Top News on Oasis Hong Kong Airlines

  • Grounded HK carrier Oasis loses all its traffic rights

    <P>Hong Kong’s Air Transport Licensing Authority (ATLA) has stripped grounded carrier <A href="">Oasis&nbsp;Hong Kong Airlines</A> of all its air traffic rights.</P> <P>Lawyers for Oasis’ provisional liquidators told the ATLA the airline should be allowed to retain its international traffic rights but the authority decided to take all the traffic rights away because it determined that Oasis had gone into liquidation, the ATLA says in a statement on the Hong Kong Government’s website.</P> <P>“A common condition of these licenses is that the license will lapse if the holder of the license is going into liquidation or is being wound up,” it says.</P> <P>ATLA says Oasis in April presented a petition to Hong Kong’s High Court “for its own winding up by the court due to insolvency” and the court has appointed provisional liquidators. Since 9 April Oasis has ceased all operations and the liquidators have terminated the employment of most of the airline’s staff

  • Other News for Oasis Hong Kong Airlines

  • HK budget carrier Oasis formally wound up

    HK budget carrier Oasis formally wound up

  • Oasis looks to grow fleet with 747s, 777s; readies for US service

    <P>Long-haul budget carrier <A href=""...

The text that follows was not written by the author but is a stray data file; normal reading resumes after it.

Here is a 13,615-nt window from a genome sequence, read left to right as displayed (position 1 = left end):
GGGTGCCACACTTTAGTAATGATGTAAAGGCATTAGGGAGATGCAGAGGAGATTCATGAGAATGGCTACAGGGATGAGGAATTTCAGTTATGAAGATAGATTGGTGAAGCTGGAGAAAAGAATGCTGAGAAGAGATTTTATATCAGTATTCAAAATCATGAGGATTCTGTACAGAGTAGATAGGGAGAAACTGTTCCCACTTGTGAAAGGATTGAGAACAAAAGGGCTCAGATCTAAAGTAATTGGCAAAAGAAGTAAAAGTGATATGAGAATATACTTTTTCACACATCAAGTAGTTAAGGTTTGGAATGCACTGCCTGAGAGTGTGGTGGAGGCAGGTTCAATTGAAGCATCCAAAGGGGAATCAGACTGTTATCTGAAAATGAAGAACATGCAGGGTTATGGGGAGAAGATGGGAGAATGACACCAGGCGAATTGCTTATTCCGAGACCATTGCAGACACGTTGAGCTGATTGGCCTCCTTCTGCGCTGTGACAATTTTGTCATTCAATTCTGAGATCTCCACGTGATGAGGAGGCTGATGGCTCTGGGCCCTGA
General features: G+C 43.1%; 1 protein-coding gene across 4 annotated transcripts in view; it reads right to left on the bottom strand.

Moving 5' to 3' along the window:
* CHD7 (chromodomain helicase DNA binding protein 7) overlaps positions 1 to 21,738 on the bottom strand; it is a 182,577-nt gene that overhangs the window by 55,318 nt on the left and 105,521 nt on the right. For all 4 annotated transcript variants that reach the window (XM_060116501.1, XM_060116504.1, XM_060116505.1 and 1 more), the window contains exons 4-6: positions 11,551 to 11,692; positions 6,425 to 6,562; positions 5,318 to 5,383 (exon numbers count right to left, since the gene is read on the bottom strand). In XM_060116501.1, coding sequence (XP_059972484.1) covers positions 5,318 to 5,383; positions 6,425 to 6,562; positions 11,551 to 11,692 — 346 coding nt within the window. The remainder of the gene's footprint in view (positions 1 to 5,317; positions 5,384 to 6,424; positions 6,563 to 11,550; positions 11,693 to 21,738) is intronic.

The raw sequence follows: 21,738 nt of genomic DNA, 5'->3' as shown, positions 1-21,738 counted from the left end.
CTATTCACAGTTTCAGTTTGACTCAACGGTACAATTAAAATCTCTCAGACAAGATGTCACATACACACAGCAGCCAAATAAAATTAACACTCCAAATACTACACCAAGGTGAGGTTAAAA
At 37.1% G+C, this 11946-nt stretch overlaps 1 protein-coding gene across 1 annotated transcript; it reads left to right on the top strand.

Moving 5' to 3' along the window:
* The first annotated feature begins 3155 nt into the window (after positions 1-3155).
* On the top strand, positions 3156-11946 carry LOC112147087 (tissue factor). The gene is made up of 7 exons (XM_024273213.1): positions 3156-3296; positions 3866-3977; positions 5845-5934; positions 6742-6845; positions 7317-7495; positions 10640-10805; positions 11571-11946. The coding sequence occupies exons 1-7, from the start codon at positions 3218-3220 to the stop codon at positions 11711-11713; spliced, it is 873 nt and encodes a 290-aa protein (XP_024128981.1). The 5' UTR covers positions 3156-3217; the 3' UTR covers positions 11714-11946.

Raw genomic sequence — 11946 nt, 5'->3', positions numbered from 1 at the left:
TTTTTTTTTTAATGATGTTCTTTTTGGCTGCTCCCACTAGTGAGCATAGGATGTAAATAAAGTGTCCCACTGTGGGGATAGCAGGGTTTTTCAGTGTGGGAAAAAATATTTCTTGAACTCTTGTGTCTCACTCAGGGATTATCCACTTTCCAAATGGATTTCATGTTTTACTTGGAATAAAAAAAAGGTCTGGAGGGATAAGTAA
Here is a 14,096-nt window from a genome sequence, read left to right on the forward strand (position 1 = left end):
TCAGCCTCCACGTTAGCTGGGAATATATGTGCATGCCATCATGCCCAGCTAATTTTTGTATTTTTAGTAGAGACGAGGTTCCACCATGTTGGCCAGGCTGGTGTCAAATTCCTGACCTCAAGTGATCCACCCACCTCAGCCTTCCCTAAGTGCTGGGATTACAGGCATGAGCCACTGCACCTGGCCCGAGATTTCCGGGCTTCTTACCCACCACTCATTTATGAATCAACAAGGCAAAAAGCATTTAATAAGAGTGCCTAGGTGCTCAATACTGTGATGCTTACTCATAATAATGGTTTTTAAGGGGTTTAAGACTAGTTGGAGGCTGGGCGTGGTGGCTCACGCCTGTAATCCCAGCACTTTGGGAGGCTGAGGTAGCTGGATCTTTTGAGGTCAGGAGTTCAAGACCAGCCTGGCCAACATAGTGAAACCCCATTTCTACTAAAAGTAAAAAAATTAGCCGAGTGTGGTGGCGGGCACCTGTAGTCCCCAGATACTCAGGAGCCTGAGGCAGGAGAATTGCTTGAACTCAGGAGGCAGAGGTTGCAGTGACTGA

• The true story behind the Oasis Hong Kong launch failure and omens for low-cost long-haul airlines

    <P><A href="" target=_blank>Oasis&nbsp;Hong Kong Airlines</A>, which could...

  • News Listings for Oasis Hong Kong Airlines

  • ANALYSIS: Cheung Kong's aviation interest runs deep

    News | 15 Aug 2014 15:54 | Laura Mueller

    Cheung Kong's interest in the aviation sector runs deeper than recent headlines revealing the Hong Kong firm's non-binding proposal to acquire part of the AWAS portfolio.
  • ANALYSIS: Southeast Asia’s long-haul, low-cost renaissance

    News | 20 Jun 2014 08:39 | Greg Waldron

    No one will confuse Southeast Asia’s long-haul, low-cost carriers with their staid, full service rivals. Campbell Wilson, chief executive of Singapore’s Scoot, once held a competition with a colleague aboard a Boeing 777-200ER operating the Bangkok-Singapore route. He announced that each of them would push a duty free sales cart down an aisle. The colleague who sold the most would become “CEO for a day.” The passengers loved it, but unfortunately Wilson found himself out of work for a day: he was only able to sell S$120 ($95) worth of goods against the colleague’s S$360.
  • ANALYSIS: Lessors tap into shift to the east

    News | 16 Apr 2014 10:58 | Laura Mueller

    ​Airlines in search of cash of this year will have plenty of financing options available, but will find increased funding relief from Asian leasing sources that are gaining in strength.
  • ANALYSIS: Why Norwegian thinks it's different

    News | 23 Oct 2013 09:42 | Niall O'Keeffe

    Oasis Hong Kong Airlines, MAXjet, Silverjet, Eos: the first decade of this millennium offers plenty of cautionary examples on the viability of low-cost long-haul travel flying.
  • AB25: Births, deaths and marriages

    News | 25 Nov 2010 21:58 | Graham Dunn

    The past 25 years have seen the rise to prominence on the global stage of low-cost airlines, mega-Gulf carriers, Asian and Latin American operators. But while most of the familiar names have lasted the course, some notables have fallen by the wayside during the journey
  • September’s aircraft report: the Boeing 747-400

    News | 29 Sep 2010 15:20 | Olivier Bonnassies

    The Boeing 747-400 passenger aircraft dominated the widebody segment in the 1990s. Boeing launched the 747-400 in October 1985 and received US certification...